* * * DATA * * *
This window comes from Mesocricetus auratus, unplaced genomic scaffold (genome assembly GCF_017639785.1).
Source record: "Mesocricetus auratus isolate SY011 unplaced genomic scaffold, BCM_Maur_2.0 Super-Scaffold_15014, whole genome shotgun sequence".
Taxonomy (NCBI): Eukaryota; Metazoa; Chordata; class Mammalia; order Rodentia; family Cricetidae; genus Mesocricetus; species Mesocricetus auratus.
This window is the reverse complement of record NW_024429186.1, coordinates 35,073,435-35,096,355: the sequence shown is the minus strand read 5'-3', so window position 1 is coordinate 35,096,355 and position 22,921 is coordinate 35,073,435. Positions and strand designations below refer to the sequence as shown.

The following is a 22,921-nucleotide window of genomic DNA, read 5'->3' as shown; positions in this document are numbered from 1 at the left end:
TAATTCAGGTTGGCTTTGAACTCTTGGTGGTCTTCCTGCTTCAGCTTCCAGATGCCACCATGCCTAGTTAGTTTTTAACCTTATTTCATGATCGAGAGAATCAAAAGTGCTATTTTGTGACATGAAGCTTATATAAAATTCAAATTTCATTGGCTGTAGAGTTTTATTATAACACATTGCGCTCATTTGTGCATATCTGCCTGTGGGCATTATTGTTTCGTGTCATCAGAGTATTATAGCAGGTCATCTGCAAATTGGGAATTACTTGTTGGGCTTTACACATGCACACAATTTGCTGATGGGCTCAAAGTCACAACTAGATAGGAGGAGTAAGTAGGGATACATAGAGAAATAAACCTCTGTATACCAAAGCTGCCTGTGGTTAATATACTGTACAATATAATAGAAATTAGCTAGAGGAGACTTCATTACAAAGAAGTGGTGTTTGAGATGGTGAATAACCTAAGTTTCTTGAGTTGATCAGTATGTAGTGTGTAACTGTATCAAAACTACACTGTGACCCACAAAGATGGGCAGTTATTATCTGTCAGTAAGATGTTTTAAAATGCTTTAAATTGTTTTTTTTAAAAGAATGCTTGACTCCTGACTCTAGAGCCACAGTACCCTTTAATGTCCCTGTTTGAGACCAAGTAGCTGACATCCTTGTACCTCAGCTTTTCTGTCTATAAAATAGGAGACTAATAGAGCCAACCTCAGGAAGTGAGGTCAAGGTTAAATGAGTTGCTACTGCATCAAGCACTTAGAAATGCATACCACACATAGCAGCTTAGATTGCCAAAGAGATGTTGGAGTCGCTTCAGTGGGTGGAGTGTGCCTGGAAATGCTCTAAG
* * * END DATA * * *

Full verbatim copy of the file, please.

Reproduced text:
This window comes from Mesocricetus auratus, unplaced genomic scaffold (genome assembly GCF_017639785.1).
Source record: "Mesocricetus auratus isolate SY011 unplaced genomic scaffold, BCM_Maur_2.0 Super-Scaffold_15014, whole genome shotgun sequence".
Taxonomy (NCBI): Eukaryota; Metazoa; Chordata; class Mammalia; order Rodentia; family Cricetidae; genus Mesocricetus; species Mesocricetus auratus.
This window is the reverse complement of record NW_024429186.1, coordinates 35,073,435-35,096,355: the sequence shown is the minus strand read 5'-3', so window position 1 is coordinate 35,096,355 and position 22,921 is coordinate 35,073,435. Positions and strand designations below refer to the sequence as shown.

The following is a 22,921-nucleotide window of genomic DNA, read 5'->3' as shown; positions in this document are numbered from 1 at the left end:
TAATTCAGGTTGGCTTTGAACTCTTGGTGGTCTTCCTGCTTCAGCTTCCAGATGCCACCATGCCTAGTTAGTTTTTAACCTTATTTCATGATCGAGAGAATCAAAAGTGCTATTTTGTGACATGAAGCTTATATAAAATTCAAATTTCATTGGCTGTAGAGTTTTATTATAACACATTGCGCTCATTTGTGCATATCTGCCTGTGGGCATTATTGTTTCGTGTCATCAGAGTATTATAGCAGGTCATCTGCAAATTGGGAATTACTTGTTGGGCTTTACACATGCACACAATTTGCTGATGGGCTCAAAGTCACAACTAGATAGGAGGAGTAAGTAGGGATACATAGAGAAATAAACCTCTGTATACCAAAGCTGCCTGTGGTTAATATACTGTACAATATAATAGAAATTAGCTAGAGGAGACTTCATTACAAAGAAGTGGTGTTTGAGATGGTGAATAACCTAAGTTTCTTGAGTTGATCAGTATGTAGTGTGTAACTGTATCAAAACTACACTGTGACCCACAAAGATGGGCAGTTATTATCTGTCAGTAAGATGTTTTAAAATGCTTTAAATTGTTTTTTTTAAAAGAATGCTTGACTCCTGACTCTAGAGCCACAGTACCCTTTAATGTCCCTGTTTGAGACCAAGTAGCTGACATCCTTGTACCTCAGCTTTTCTGTCTATAAAATAGGAGACTAATAGAGCCAACCTCAGGAAGTGAGGTCAAGGTTAAATGAGTTGCTACTGCATCAAGCACTTAGAAATGCATACCACACATAGCAGCTTAGATTGCCAAAGAGATGTTGGAGTCGCTTCAGTGGGTGGAGTGTGCCTGGAAATGCTCTAAG